Leadership on the Line

Book Review: Leadership On The Line by R. Heifetz and M. Linsky

There would be no need for leadership, if all challenges were technical. But, luckily, not all challenges are technical. A lot of them are adaptive and they require people to learn new ways and cannot be fixed by applying current know-how. This idea is pretty simple, but opens an interesting discussion that authors of the book are following through.

Indeed, the change is always associated with a danger. And for those who are in leadership position it is vitally important to stay alive going and leading through the change. In the first part of the book, the authors describe what dangers of the leadership are and what forms they take. The most interesting idea in this part of the book for me was about loyalties.

When you ask people to change and adopt something new, you ask them to abandon their existing loyalties at the same time. And a lot of people are reluctant to do that. Our society values consistency in the one behavior. On top of that, there is a natural loss avoidance that is hardwired into humans. So, if the change is associated with some losses, adoption of new values and etc., people will resist.

And their resistance will be most probably convert into attack on those who are driving and impersonalizing the change. Hence, you are on the line if you hold a leadership position. For me it translates into a simple fact – there is nothing personal, it is just a natural reaction.

The second part of the book focuses on how to respond to dangers of leadership. The authors provide many examples and advices that are highly relevant for leadership in large organizations. This part is highly valuable as it gives practical advices how to lead through the change and how to orchestrate conflict to make people actually change their behavior.

In the last part of the book authors reflect on how keep yourself in line and how to anchor yourself. And this was also an interesting topic for me. People around interact not with me, but with the role that I represent. Hence, I need constantly remind myself to distinguish me from the role. If tomorrow my role will change, all associated with it importance and limelight will be gone.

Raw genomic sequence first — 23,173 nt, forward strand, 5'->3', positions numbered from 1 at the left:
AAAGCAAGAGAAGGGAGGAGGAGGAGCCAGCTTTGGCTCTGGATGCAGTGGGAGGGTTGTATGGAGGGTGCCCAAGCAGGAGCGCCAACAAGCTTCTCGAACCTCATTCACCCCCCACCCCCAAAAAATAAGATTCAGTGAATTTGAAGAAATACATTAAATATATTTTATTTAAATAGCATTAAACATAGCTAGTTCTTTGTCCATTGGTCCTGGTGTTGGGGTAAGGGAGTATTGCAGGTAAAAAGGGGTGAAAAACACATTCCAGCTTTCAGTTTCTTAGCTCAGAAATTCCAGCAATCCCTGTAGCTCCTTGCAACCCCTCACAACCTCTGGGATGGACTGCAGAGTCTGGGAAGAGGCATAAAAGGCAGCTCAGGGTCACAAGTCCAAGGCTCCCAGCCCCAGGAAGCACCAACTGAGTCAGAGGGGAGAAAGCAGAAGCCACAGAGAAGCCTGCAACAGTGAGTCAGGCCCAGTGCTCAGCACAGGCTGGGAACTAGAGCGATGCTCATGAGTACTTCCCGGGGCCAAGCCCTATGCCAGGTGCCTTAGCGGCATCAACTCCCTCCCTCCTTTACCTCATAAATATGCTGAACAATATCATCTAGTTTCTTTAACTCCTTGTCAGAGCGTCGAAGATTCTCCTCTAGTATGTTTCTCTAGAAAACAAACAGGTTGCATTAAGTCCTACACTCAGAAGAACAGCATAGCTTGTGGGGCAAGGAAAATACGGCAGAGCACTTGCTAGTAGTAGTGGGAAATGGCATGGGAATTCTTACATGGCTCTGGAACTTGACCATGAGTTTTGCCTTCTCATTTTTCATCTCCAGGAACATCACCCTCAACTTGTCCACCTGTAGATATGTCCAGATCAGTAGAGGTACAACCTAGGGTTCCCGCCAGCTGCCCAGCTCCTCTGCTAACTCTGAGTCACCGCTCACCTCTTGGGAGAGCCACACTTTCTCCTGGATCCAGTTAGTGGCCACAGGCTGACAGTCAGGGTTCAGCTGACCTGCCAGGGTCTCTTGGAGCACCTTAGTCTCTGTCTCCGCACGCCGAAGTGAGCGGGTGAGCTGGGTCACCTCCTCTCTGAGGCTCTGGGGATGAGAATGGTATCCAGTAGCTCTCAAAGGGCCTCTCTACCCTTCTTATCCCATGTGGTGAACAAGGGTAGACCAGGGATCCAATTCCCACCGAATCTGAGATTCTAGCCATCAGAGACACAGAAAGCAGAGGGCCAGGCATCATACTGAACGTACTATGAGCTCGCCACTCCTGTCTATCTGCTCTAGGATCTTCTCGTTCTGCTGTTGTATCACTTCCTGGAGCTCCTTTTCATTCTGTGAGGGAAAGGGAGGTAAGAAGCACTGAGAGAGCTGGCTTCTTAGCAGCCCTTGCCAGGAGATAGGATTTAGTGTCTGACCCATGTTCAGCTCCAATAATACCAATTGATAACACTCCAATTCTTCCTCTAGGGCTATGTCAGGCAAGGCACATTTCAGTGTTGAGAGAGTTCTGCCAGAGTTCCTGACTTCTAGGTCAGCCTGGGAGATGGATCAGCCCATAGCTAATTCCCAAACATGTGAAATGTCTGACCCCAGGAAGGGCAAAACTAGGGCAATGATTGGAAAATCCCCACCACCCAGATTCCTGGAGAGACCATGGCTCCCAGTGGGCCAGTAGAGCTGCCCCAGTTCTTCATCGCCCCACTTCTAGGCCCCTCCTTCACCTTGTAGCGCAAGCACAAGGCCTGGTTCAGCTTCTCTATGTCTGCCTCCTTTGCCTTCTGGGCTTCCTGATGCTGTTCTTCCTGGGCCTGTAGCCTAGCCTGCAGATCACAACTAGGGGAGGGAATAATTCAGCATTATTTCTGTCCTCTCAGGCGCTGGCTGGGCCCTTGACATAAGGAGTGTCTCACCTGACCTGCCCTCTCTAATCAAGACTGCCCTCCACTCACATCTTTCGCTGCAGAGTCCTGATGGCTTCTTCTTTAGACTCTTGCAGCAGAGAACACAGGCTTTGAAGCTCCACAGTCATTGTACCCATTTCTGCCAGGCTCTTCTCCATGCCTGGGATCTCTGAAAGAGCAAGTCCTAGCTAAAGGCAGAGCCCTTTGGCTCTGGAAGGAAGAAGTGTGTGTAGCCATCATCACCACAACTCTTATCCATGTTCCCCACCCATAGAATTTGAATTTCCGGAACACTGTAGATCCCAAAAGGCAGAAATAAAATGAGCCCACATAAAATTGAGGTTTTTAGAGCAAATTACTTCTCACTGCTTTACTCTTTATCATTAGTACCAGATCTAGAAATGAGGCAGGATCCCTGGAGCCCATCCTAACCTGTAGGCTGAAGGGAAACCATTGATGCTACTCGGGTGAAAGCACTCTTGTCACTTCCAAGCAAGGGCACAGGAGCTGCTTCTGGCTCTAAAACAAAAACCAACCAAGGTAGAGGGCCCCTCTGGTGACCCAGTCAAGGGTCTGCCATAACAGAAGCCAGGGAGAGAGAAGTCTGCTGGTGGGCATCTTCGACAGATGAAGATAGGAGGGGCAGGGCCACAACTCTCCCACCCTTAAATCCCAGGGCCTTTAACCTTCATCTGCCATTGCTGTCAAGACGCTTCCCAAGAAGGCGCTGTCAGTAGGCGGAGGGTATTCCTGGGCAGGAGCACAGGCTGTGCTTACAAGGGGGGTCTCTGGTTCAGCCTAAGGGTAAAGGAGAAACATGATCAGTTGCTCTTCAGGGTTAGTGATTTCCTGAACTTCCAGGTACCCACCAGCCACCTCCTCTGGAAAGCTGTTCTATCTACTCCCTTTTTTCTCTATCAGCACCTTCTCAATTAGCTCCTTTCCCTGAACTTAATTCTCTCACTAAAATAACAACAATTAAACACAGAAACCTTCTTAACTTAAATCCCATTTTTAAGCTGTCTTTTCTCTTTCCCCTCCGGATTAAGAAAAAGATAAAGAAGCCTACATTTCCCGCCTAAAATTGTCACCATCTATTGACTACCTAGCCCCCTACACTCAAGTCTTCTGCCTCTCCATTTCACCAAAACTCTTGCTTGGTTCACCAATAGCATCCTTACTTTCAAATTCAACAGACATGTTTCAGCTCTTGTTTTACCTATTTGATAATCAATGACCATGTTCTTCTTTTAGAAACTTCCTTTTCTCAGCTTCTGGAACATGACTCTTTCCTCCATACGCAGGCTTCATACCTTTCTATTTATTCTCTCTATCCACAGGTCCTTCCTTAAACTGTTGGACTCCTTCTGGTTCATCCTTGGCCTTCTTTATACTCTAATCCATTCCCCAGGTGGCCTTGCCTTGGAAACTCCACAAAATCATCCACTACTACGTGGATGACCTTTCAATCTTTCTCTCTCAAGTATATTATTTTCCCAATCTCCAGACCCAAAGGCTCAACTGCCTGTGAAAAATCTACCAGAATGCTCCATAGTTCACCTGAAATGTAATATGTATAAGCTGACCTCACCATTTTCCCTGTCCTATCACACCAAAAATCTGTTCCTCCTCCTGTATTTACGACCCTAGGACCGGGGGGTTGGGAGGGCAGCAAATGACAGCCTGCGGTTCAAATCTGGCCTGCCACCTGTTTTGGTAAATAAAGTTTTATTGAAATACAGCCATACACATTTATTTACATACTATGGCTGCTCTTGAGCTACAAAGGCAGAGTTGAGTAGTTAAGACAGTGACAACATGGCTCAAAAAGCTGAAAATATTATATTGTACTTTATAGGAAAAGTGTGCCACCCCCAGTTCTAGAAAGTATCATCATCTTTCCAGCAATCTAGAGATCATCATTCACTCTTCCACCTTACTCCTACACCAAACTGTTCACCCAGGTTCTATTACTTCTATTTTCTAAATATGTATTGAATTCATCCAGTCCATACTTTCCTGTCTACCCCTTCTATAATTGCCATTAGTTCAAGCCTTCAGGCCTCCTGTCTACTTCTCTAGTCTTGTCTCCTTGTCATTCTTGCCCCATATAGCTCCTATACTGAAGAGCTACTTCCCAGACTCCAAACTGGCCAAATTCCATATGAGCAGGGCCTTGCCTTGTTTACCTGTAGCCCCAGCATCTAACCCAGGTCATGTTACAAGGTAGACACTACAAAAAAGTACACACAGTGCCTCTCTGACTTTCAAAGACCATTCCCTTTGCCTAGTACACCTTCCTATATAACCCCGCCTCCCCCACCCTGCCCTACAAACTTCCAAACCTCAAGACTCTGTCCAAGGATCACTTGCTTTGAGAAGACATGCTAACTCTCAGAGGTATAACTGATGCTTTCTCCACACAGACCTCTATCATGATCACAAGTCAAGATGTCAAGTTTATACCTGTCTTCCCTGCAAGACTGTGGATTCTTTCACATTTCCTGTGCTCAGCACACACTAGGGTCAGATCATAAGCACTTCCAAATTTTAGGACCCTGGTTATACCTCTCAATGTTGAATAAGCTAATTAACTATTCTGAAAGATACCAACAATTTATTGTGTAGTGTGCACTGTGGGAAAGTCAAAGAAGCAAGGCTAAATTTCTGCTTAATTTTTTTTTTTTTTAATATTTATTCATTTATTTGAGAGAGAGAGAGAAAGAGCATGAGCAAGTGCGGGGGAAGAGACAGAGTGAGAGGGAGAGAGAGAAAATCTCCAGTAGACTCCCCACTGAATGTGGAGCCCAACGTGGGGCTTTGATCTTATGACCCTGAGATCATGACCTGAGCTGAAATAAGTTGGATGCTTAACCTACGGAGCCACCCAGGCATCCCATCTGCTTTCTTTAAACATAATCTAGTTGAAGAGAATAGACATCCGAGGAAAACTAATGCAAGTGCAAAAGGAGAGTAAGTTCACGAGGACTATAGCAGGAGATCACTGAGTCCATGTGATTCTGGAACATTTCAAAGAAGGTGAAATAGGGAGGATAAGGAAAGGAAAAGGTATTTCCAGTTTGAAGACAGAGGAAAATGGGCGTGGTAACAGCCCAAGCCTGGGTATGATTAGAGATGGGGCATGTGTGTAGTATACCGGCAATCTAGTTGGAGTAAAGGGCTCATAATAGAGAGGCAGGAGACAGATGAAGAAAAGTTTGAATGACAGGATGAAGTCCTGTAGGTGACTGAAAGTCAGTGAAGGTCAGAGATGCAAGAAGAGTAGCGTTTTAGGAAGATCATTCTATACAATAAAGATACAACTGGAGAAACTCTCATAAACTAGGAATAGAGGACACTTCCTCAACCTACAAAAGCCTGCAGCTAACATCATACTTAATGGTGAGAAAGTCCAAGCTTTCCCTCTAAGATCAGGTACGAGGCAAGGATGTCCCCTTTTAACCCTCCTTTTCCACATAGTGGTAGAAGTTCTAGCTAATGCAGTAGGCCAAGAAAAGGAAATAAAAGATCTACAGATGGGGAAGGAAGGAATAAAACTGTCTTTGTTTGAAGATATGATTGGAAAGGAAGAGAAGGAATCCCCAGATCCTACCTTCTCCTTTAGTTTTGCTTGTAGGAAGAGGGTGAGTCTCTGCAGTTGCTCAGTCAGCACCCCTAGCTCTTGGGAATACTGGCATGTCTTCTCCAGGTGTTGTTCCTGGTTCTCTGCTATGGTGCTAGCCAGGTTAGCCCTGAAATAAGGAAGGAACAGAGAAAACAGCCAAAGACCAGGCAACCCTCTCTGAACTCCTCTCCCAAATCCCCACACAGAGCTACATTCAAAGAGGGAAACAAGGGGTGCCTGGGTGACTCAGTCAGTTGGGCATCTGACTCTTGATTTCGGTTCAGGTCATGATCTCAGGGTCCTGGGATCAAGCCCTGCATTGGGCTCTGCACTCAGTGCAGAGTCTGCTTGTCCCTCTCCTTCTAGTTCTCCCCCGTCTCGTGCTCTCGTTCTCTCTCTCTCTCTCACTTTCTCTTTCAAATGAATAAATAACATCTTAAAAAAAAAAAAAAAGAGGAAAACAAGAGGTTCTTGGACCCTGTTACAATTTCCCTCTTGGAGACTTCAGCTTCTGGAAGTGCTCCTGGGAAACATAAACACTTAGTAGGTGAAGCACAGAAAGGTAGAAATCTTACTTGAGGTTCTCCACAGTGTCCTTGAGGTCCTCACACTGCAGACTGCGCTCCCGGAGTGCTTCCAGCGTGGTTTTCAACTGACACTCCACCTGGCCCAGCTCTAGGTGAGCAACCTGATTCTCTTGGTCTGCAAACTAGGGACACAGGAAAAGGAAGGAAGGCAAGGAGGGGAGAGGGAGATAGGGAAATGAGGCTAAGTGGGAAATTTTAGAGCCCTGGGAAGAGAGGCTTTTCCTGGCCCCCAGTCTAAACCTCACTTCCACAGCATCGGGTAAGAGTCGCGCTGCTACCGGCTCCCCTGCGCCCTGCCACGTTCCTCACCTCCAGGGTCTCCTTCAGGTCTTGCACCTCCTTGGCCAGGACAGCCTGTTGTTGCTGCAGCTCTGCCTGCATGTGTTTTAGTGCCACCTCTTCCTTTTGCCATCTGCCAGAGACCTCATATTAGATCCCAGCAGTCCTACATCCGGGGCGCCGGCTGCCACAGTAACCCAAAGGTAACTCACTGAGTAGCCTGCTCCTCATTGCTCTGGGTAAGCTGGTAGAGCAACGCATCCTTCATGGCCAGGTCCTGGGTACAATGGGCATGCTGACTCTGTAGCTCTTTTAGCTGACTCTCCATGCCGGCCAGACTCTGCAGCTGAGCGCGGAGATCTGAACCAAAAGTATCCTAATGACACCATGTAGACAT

Overall, 5 out of 5. There are a lot of new ideas that I found in the book together with practical advices.

Check out my other book reviews!

Amazon Bar Raiser

Amazon Bar Raiser

With this post I want to celebrate a personal achievement and important milestone in my career. After passing extensive training program, I have become Amazon Bar Raiser!

Since the day I had my interview at Amazon back in January 2020,  I was amazed by Amazon hiring process and when I started interviewing myself and learnt more about how to Make Great Hiring Decisions and the role of Bar Raiser, I knew that I want to become a BR myself.

So, now I will do my best to keep raising the bar, support my peers in different Amazon organizations and continue do what I enjoy – meet diverse candidates, learn about them and help Hiring Managers.

The formal definition of Amazon Bar Raiser goes as following:

A Bar Raiser is an interviewer at Amazon who is brought into the hiring process to be an objective third party. By bringing in somebody who’s not associated with the team, the best long-term hiring decisions are made and we can ensure that the company is always serving, surprising, and innovating for customers. The role of the Bar Raiser is to be a steward of Amazon’s 16 Leadership Principles.


I want to share some of insights that I got during my Bar Raiser In Training program.

  • Some candidates eager to know who is a Bar Raiser at their interview. This is partially a natural curiosity but in the reality, this information does not matter much for the interview outcome. The candidate is being assessed holistically and exceptionally good interview with a Bar Raiser will not outweigh issues with other interviewers
  • Authenticity matters a lot. It is very clear when a candidate is trying to pretend and when their stories are not aligned with how they possess themselves. So, instead of trying to act like some other person, concentrate on quality of the stories.
  • While subjectively a candidate may think that the situation they are describing is complex, it may no be true. So, think in advance – Are your examples, actually complex and not everybody would be able to achieve results you were able to achieve?

Check out my other post Amazon interviews “Yes, but…” insights